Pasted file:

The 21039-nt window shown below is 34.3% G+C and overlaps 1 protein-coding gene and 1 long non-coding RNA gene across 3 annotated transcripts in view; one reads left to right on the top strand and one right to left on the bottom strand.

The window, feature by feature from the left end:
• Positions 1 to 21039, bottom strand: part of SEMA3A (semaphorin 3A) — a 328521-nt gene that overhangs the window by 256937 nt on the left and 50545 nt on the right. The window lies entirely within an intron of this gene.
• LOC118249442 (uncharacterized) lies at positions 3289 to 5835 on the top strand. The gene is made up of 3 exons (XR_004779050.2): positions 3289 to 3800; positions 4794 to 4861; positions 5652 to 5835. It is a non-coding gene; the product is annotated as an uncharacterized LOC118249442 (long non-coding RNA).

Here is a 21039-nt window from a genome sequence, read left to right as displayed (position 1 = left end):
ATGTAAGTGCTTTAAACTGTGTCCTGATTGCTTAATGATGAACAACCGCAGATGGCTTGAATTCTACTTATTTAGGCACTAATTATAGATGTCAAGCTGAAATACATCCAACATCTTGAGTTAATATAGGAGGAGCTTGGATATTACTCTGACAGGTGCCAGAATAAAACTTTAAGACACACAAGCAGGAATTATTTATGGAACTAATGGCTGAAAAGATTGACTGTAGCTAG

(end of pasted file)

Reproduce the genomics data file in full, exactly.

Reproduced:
The 21039-nt window shown below is 34.3% G+C and overlaps 1 protein-coding gene and 1 long non-coding RNA gene across 3 annotated transcripts in view; one reads left to right on the top strand and one right to left on the bottom strand.

The window, feature by feature from the left end:
• Positions 1 to 21039, bottom strand: part of SEMA3A (semaphorin 3A) — a 328521-nt gene that overhangs the window by 256937 nt on the left and 50545 nt on the right. The window lies entirely within an intron of this gene.
• LOC118249442 (uncharacterized) lies at positions 3289 to 5835 on the top strand. The gene is made up of 3 exons (XR_004779050.2): positions 3289 to 3800; positions 4794 to 4861; positions 5652 to 5835. It is a non-coding gene; the product is annotated as an uncharacterized LOC118249442 (long non-coding RNA).

Here is a 21039-nt window from a genome sequence, read left to right as displayed (position 1 = left end):
ATGTAAGTGCTTTAAACTGTGTCCTGATTGCTTAATGATGAACAACCGCAGATGGCTTGAATTCTACTTATTTAGGCACTAATTATAGATGTCAAGCTGAAATACATCCAACATCTTGAGTTAATATAGGAGGAGCTTGGATATTACTCTGACAGGTGCCAGAATAAAACTTTAAGACACACAAGCAGGAATTATTTATGGAACTAATGGCTGAAAAGATTGACTGTAGCTAG